Never the Same Again: A Rock 'N' Roll GothicBy Jesse Sublett
Boaz Publishing Co., 280 pp., $24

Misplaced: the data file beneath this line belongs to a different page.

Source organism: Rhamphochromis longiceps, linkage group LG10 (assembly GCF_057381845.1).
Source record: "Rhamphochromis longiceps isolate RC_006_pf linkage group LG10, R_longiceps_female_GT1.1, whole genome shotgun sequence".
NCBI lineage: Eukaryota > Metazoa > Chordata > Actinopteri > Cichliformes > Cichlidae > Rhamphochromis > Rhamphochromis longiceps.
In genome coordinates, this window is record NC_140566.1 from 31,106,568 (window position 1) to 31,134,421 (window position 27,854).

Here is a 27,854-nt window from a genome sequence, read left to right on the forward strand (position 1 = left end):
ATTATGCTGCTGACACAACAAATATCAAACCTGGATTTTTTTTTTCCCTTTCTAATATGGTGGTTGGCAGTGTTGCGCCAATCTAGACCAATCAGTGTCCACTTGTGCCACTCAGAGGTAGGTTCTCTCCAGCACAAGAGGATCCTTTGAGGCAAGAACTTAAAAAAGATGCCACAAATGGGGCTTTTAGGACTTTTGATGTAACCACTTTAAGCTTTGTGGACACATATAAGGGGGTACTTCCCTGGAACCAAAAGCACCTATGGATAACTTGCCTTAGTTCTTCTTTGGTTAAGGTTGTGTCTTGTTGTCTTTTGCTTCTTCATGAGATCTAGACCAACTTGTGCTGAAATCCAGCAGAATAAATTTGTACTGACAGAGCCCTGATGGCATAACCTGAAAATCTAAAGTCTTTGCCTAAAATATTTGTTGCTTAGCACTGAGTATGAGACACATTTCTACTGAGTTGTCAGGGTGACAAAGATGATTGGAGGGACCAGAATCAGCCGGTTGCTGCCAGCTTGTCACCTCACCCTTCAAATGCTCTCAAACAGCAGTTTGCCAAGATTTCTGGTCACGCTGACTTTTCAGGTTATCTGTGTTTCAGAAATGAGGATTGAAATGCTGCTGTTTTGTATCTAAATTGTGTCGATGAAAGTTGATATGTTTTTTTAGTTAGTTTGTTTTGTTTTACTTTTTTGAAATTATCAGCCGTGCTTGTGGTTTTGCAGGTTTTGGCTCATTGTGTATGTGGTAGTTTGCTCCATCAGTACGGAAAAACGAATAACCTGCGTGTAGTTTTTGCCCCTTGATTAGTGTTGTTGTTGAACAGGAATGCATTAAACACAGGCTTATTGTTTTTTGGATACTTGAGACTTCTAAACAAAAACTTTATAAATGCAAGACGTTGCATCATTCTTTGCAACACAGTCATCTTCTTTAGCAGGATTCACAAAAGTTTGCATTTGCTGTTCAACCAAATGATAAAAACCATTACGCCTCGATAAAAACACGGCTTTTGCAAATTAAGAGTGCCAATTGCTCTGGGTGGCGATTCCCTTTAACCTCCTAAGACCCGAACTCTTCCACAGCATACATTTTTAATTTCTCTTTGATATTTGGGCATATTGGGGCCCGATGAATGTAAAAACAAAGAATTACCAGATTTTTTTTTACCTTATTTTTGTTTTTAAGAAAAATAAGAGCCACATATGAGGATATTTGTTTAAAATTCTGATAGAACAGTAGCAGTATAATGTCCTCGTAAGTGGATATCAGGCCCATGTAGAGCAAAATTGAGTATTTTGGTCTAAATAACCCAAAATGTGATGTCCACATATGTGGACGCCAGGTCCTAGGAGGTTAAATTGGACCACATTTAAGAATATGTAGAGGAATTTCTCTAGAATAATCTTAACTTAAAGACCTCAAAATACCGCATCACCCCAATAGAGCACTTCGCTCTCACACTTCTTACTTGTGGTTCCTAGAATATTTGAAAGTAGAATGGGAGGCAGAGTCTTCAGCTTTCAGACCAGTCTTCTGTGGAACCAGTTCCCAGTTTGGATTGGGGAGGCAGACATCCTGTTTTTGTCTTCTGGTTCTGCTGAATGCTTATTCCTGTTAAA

On Aug. 16, 1976, aspiring Austin rock musician Jesse Sublett came home the morning after his first big gig and found Dianne Roberts, his 22-year-old girlfriend, strangled to death in their bed. For the next 25 years, the minute details of this horrific discovery would play out in his mind over and over again. Never the Same Again is the autobiographical account of how Sublett finally manages to confront this tragedy by way of his own struggle with advanced throat cancer. Like many artists struggling with the implications of a tragic loss, Sublett spent years only able to find solace in the amplified rush of performance. As leader of the Skunks, Sublett became an instrumental figure in the burgeoning late-Seventies Austin punk scene, penning local underground favorites like "Cheap Girl." Looking back, he unflinchingly observes how the self-absorption endemic to the pursuit of rock stardom diverted the questions about his past that were too painful to answer. After the Skunks broke up, Sublett became a mystery writer, focusing on the problem-solving capacities of detective protagonist Martin Fender instead of the murders necessitating Fender's services. After his son Dashiell is born, Sublett discovers he has cancer and begins an excruciating series of radiation and chemotherapy treatments. Facing off against a form of cancer with a five-year survival rate of less than 9% gives Sublett the strength to revisit his girlfriend's murder and come to terms with his place in the random thread of events leading to her demise. Never the Same Again is a gripping memoir that never feels forced or emotionally manipulative. Whether he's describing his idyllic relationship with Roberts, going to LBJ's funeral on pills and beer, getting his '63 Fender bass stolen on the Skunks' first trip to New York City, or lying in a CT scan tube, Sublett's prose remains rich, fierce, and humbling.